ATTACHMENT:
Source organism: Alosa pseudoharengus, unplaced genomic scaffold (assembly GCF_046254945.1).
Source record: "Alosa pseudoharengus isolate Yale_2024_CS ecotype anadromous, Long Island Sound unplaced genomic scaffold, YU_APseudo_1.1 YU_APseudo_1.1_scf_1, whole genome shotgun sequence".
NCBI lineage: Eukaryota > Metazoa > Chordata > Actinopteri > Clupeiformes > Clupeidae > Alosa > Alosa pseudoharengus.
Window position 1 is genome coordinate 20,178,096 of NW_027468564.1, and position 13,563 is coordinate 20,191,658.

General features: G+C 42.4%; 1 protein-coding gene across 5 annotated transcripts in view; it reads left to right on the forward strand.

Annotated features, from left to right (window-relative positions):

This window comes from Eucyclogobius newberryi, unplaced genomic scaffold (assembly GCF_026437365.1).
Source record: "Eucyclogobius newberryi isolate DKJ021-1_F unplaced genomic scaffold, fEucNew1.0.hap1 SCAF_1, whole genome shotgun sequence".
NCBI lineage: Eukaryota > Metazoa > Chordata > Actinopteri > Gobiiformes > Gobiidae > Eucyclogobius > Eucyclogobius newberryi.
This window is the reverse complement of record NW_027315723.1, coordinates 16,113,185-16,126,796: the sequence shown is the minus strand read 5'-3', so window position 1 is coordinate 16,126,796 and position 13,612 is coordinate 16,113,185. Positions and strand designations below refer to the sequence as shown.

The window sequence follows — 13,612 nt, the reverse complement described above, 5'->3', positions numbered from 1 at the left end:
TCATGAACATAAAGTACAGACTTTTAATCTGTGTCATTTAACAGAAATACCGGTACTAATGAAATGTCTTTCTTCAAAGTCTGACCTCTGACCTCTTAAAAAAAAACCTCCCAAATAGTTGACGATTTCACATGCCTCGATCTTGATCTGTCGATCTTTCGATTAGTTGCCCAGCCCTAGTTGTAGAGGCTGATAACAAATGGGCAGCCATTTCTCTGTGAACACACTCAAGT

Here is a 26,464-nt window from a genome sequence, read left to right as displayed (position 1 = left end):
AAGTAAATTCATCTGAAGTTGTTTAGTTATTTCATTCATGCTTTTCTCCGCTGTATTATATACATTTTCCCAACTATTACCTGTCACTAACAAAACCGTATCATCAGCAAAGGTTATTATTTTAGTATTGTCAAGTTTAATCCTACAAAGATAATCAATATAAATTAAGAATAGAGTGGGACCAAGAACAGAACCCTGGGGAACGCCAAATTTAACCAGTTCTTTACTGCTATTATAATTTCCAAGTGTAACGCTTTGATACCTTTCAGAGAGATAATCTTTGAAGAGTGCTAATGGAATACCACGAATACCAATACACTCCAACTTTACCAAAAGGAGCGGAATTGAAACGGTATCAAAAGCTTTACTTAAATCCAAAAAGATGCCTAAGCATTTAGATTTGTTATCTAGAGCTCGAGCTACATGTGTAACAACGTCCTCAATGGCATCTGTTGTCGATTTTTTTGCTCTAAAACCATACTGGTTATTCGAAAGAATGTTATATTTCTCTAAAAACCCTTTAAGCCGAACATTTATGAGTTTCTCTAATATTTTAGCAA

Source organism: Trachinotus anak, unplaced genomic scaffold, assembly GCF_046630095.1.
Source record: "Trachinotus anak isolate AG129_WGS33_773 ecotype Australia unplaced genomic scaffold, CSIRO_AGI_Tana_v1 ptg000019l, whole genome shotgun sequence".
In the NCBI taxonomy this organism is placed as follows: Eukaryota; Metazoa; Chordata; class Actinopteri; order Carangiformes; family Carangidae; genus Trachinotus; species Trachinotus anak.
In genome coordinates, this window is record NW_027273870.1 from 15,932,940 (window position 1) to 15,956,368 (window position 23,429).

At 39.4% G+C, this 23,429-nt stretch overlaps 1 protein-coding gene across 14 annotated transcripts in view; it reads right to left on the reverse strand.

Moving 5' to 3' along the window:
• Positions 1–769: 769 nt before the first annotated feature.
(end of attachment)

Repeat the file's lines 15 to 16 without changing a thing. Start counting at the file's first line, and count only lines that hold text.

Source organism: Trachinotus anak, unplaced genomic scaffold, assembly GCF_046630095.1.
Source record: "Trachinotus anak isolate AG129_WGS33_773 ecotype Australia unplaced genomic scaffold, CSIRO_AGI_Tana_v1 ptg000019l, whole genome shotgun sequence".